A few years ago I had the pleasure of being artist-in-residence in the beautiful little city of Vallauris, France.
I had applied for a space in 2005, and to my delight was granted studio and residency in April and May of 2006.
Where is Vallauris you may ask?
It is located in the Alpes-Maritime Dept. in the Province-Alpes-Cote d'Azure...just a bit north of Cannes.
Vallauris is known for the quality of clay that is found near by, and one of it's most famous residents was none other than Pablo Picasso who began his clay work there between 1947-55. He worked out of the esteemed Madoura Workshop which, with exclusive consent, reproduced Picasso's designs from 1947-1971.
I was fortunate enough to have a wonderful studio space at 127 Avenue Pablo Picasso in the old pottery district. To make a long story short, my first studio space through the artist residence was less than desirable having only a tiny window and being rather cave like in structure. I just could not work in such a place, so through some new artist connections in Vallauris, I was lucky enough to get the studio of a Norwegian artist to work in at no charge.
Artists are generally speaking such a generous lot...and I was very lucky!
Each morning I had a pleasant walk south from the artist residence to my studio, and I usually began my day with a visit to a patisserie on the corner of Avenue Georges Clemenceau and Avenue Pablo Picasso. The wonderful aroma of freshly baked bread and pastries wafted out onto the street beckoning all inside. I was hooked! Two or three pastries...usually pain au raisin or pain au chocolate would accompany me back to the studio each day. It was always such a treat to eat these goodies with a coffee while taking a break from painting.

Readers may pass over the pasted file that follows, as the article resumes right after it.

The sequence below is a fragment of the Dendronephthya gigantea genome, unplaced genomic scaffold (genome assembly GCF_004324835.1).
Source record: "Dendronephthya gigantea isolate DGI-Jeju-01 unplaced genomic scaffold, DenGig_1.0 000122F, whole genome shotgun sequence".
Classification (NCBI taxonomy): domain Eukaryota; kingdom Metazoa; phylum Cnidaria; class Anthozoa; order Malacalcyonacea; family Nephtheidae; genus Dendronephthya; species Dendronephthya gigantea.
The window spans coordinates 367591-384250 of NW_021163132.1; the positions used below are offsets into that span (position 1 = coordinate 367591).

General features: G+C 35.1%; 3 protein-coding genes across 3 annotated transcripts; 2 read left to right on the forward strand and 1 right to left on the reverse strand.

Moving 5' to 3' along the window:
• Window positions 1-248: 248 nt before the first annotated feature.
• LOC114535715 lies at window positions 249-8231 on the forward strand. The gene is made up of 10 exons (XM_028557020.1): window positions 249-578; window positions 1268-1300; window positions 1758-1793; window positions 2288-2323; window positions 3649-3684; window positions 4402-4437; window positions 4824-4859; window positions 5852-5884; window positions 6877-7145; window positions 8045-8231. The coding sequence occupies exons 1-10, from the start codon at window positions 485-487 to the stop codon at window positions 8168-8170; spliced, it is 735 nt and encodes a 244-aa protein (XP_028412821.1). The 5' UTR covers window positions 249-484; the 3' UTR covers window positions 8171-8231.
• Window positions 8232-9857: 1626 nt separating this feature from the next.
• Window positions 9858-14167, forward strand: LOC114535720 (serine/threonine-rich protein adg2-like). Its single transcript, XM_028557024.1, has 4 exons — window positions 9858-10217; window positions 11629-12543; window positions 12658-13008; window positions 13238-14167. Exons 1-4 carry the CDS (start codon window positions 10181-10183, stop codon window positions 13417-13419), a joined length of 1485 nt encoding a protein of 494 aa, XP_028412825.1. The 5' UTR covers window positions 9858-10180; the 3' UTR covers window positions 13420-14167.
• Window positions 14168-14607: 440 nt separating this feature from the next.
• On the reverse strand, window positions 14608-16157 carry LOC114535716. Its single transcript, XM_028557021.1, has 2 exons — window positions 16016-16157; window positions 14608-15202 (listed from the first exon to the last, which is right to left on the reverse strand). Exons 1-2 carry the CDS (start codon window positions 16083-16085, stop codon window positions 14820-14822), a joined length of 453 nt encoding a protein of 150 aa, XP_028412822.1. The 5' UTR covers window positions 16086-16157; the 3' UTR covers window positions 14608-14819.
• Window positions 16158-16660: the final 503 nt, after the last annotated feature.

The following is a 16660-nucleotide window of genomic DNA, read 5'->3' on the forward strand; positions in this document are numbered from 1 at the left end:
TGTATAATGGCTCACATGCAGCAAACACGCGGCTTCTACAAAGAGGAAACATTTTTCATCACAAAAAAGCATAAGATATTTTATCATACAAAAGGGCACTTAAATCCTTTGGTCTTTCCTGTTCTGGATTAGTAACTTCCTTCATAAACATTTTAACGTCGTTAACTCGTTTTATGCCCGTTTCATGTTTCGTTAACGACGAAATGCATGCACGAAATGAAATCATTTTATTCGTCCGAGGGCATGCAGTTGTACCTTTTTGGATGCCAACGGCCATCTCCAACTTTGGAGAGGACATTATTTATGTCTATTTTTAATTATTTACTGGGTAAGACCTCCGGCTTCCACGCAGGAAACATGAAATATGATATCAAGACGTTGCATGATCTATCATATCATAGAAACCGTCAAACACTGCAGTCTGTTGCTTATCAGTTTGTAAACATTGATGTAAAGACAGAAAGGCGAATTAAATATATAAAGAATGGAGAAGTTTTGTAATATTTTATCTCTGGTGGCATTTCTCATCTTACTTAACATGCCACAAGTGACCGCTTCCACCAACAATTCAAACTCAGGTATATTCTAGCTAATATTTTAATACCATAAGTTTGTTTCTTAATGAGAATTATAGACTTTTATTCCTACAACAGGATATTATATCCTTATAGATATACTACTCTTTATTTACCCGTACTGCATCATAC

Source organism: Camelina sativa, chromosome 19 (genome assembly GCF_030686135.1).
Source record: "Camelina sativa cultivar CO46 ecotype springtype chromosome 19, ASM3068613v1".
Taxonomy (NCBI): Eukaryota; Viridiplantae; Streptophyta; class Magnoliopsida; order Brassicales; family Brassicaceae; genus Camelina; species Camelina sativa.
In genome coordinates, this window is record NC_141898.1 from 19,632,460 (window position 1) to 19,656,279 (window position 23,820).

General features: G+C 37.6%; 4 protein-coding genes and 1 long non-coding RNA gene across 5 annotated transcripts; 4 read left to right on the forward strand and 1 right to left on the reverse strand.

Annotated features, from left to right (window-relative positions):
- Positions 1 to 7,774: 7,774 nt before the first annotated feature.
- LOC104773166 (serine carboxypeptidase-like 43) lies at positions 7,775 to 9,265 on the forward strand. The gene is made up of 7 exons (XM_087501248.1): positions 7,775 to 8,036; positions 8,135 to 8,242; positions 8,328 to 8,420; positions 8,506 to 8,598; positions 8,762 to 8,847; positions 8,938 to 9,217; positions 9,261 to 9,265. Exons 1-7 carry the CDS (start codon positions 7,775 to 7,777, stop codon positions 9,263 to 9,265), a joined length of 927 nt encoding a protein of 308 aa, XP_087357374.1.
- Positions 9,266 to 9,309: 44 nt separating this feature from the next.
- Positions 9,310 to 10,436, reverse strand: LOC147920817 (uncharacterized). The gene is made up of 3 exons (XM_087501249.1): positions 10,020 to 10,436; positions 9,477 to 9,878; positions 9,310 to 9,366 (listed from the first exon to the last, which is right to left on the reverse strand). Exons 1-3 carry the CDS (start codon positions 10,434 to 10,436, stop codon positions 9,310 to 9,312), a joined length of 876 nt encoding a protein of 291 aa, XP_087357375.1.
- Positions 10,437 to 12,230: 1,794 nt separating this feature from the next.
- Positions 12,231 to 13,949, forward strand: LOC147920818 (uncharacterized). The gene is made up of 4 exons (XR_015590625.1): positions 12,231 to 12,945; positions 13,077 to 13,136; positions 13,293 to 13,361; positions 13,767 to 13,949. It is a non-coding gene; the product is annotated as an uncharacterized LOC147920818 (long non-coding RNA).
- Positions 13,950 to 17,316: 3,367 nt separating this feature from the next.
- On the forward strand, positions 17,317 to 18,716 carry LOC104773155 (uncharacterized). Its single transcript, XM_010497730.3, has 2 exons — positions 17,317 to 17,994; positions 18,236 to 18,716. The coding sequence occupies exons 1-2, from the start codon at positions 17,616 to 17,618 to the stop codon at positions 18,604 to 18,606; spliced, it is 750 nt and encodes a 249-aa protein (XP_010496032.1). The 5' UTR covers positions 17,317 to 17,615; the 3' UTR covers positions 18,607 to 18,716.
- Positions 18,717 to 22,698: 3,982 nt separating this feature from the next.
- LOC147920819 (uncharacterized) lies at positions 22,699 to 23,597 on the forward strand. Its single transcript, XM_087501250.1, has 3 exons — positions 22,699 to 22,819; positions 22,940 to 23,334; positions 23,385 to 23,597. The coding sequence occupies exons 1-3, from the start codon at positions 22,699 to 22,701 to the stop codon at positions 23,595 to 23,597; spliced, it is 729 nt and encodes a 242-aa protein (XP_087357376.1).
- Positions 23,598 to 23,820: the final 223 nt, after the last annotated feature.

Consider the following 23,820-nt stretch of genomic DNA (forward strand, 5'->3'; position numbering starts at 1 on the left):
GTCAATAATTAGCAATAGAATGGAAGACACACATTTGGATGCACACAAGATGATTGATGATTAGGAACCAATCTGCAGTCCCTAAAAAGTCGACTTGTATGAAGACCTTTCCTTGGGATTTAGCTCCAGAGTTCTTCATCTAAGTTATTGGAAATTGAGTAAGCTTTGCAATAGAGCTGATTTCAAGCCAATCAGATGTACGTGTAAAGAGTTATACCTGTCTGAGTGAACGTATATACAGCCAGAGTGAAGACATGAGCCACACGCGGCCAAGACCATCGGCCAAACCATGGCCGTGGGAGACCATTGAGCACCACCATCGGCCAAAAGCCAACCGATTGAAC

My easel was in front of a large window facing south towards Cannes. There was a high hill between us blocking the sea view, but my view was none the less intriguing.
As I looked eastward from my window, I could actually see Picasso's old studio about 100 metres away.
Now, how inspiring is that?
I often wondered what it might have been like had I been right here in 1947.
Could I have met Picasso? Would we have sat under the trees smoking and drinking wine, pondering artistic choices? Could I have helped him in some way? What would his influence have done to me?
Ah, to dream....and I did, almost every day. How could I not?
The large studio was cool and quiet inside. My friend's drawings and paintings, and my own were hung all about, and I felt as though I were in heaven. How could I be so lucky to be in a place like this? Could I ever have imagined it? No.
When I tired of painting around noon, I would take my baguette, and pastry outside to sit on an old bench in front of the studio.
Broken bits of pottery were everywhere, as well as a family of cats and kittens. They were very wild, and only approached me because they smelled my cheese and baguette. They could only be coaxed to come so close, and then they would be afraid and disappear into the long grass.
Sometimes the adult cats would climb up on the roof in front of my window and walk about, trying to solve the puzzle of who I was I guess. They were always welcome company.
Over the course of two months I completed about eighteen paintings of various sizes in that wonderful studio, and even now, the memory of it warms my heart.
It is a place I will never forget!
© Blair T. Paul, all rights reserved
Edited and produced by: http://cmacfarlane.ca